Apparently, it’s never too late to make a sequel. Anchorman 2 came out a decade after it’s initial release, Incredibles 2 fourteen, Mad Max: Fury Road thirty and now here’s Mary Poppins Returns fifty-four years after the original movie came out. I’d say better late than never but Mary Poppins wasn’t the kind of movie where you thought about what came next, it seemed pretty well wrapped up. But here we are.
Though it’s been fifty-four years since the release of the original movie it takes place about twenty years later. The original Banks children have all grown up, Michael (Ben Wishaw) is living in the old house, Jane (Emily Mortimer) has a place in the city but visits regularly. Michael himself has three children Annabel (Pixie Davis), John (Nathanael Saleh) and Georgie (Joel Dawson), his wife that has passed on so he’s a single parent that has a lot to deal with, adding to everything he’s missed out on the last three payments of the mortgage which means the house will be repossessed, however, they do have stock in the bank which could save them, but they cannot find it, so they have one week and the search is on.
With this very tense time, the children go fly a kite out in the park. They get it in the air with the help of Jack (Lin-Manuel Miranda) the local lamplighter but a big gust a wind sends it flying off. Luckily there’s a nanny in the clouds that catches it. So here again, on Cherry Lane, Mary Poppins is the nanny to the Banks children.
Emily Blunt takes up the umbrella and fills the shoes of Julie Andrews as the magical nanny, this is no easy task. The image of Disney’s original Mary Poppins is pretty much ingrained into the public subconscious. From the colors, her posture, voice etc. We all know it in one form or another. Emily Blunt more takes on the bullet points of the character and makes it her own. She has the same stance and is perfectly postured and finely spoken but isn’t mimicking Julie Andrews. This way the performance is organic while still being recognizable as the character we know. Even her costume is different, she has a hat, scarf and velvet coat but they’re different, more colorful, she still looks like Mary Poppins but her own version of the character.
There are segments of the movie where Mary Poppins takes the children to do some seemingly mundane activity and they become grand, fantastical excursions. One particular one where she takes them inside a vase and they are brought into an animated world. 2D animation isn’t done much these days (sadly) but when it comes to Disney they are still the best at it. We get a big, loud and proud musical hall segment. The designs are more sleek and modernized than the original movies and the live action actors eyelines match with their animated co-stars which makes the whole segment more convincing. A nice touch to this is that the conflict that occurs within the bowl parallels the conflict in the real world. This is a good touch because it makes the excursions more meaningful rather than just time-fillers.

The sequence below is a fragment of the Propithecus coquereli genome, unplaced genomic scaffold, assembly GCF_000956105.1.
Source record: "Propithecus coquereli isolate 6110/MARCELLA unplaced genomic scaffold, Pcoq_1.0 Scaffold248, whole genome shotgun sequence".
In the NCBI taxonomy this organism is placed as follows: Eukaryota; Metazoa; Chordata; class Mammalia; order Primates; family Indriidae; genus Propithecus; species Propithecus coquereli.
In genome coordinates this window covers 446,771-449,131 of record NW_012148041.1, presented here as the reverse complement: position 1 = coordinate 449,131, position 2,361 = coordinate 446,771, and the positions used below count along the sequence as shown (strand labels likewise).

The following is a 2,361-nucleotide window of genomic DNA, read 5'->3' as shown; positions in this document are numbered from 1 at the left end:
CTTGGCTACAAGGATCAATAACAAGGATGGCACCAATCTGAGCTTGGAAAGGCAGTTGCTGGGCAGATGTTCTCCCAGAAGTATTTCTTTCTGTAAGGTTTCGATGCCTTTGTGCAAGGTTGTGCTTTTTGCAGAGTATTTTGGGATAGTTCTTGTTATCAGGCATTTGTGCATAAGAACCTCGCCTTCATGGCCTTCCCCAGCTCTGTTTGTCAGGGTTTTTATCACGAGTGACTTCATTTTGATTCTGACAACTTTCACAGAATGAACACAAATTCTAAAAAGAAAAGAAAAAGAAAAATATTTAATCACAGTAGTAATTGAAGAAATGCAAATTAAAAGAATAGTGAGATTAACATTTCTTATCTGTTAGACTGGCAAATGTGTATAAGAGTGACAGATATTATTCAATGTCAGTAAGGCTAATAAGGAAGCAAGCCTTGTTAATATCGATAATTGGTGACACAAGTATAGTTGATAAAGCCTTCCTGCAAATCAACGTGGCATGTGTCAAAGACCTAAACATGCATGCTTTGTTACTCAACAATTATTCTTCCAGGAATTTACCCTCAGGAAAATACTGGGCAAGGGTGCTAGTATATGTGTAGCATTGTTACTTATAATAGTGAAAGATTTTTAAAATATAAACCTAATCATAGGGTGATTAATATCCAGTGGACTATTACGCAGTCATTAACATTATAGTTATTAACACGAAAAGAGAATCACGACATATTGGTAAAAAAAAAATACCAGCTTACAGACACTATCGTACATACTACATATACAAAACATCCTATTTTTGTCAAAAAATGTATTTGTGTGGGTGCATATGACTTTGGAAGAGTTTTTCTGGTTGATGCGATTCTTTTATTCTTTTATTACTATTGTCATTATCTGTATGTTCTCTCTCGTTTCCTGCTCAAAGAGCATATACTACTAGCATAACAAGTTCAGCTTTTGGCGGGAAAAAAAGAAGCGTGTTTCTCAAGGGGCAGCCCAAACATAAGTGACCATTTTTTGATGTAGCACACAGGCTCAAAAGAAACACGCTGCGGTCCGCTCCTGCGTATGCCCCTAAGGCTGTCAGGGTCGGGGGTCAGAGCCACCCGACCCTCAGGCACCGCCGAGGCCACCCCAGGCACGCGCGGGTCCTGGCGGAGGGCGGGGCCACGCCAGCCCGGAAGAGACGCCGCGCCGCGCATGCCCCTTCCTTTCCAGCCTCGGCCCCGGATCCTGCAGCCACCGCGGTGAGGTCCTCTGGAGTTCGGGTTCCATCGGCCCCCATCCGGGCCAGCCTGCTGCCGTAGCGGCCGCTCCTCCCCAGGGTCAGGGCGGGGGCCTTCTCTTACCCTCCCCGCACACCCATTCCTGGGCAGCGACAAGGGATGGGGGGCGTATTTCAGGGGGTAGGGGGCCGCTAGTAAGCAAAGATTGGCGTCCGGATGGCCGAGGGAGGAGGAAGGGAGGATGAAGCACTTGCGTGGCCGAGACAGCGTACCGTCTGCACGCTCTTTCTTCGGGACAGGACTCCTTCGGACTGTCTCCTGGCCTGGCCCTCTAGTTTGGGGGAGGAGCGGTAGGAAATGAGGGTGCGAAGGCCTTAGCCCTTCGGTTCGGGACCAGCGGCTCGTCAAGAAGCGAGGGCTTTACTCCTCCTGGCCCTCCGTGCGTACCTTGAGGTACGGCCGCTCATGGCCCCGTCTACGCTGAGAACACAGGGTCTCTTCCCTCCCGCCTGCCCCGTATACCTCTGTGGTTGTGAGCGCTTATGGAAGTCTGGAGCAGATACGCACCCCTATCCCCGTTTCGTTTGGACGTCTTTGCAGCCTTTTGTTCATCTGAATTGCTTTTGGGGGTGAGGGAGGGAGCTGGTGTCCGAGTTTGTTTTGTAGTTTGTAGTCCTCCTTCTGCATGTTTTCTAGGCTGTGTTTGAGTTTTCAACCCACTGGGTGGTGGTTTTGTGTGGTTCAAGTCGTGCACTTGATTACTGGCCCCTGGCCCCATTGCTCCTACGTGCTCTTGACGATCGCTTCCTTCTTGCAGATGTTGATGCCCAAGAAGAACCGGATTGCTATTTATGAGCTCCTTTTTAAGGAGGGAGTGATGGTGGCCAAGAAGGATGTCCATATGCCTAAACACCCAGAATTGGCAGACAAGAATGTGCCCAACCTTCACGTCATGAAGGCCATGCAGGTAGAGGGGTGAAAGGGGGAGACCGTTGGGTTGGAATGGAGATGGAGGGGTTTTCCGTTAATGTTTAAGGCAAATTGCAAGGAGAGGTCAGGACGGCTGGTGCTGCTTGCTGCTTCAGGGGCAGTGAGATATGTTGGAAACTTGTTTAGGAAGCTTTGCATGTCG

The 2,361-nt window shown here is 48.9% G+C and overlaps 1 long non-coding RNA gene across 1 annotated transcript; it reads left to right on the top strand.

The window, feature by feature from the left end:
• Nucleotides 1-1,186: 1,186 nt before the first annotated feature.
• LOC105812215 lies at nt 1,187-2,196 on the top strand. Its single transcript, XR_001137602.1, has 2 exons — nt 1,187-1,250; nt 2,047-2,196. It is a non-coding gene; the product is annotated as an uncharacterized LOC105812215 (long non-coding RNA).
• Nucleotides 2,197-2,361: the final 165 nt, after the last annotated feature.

The song is written by Marc Shaiman and Scott Whittman with Richard M. Sherman serving as a consultant. Lyrically they have done some fine work with some of the slickest rhymes you will find in a musical in some time. Though while the songs were playing I had a fun time when I walked away I found that I couldn’t remember one, except for two. “Lovely London Skies” (which opens and closes the movie) and “Can You Imagin That” where Mary Poppins takes the children on a fantastic experience in the bath.
Director Rob Marshall, who also directed Chicago, seems to be built to direct movie musicals. He has the right sense of camera choreography as well as when there are intricate dance movements happening either slow it down or lock it down so there’s not too much movement going on and the screen does not become a blur.
Mary Poppins doesn’t fly down when everything is all going swimmingly, she arrives when there are some serious problems brewing. People probably remember the songs and the dancing and laughs more than anything in the previous movie and they’re not wrong to remember them, they’re wonderful moments, but the core of the story comes from a person that arrives when things are going bad and used magical things to teach us basic lessons. The movie knows that and isn’t afraid to layer itself with heavier moments.
Is this another one of the great movie musicals? I don’t think so, but who really knows, maybe time will prove me wrong. What it is is bright, energetic, confident and more than charming with some nicely handled delicate moments.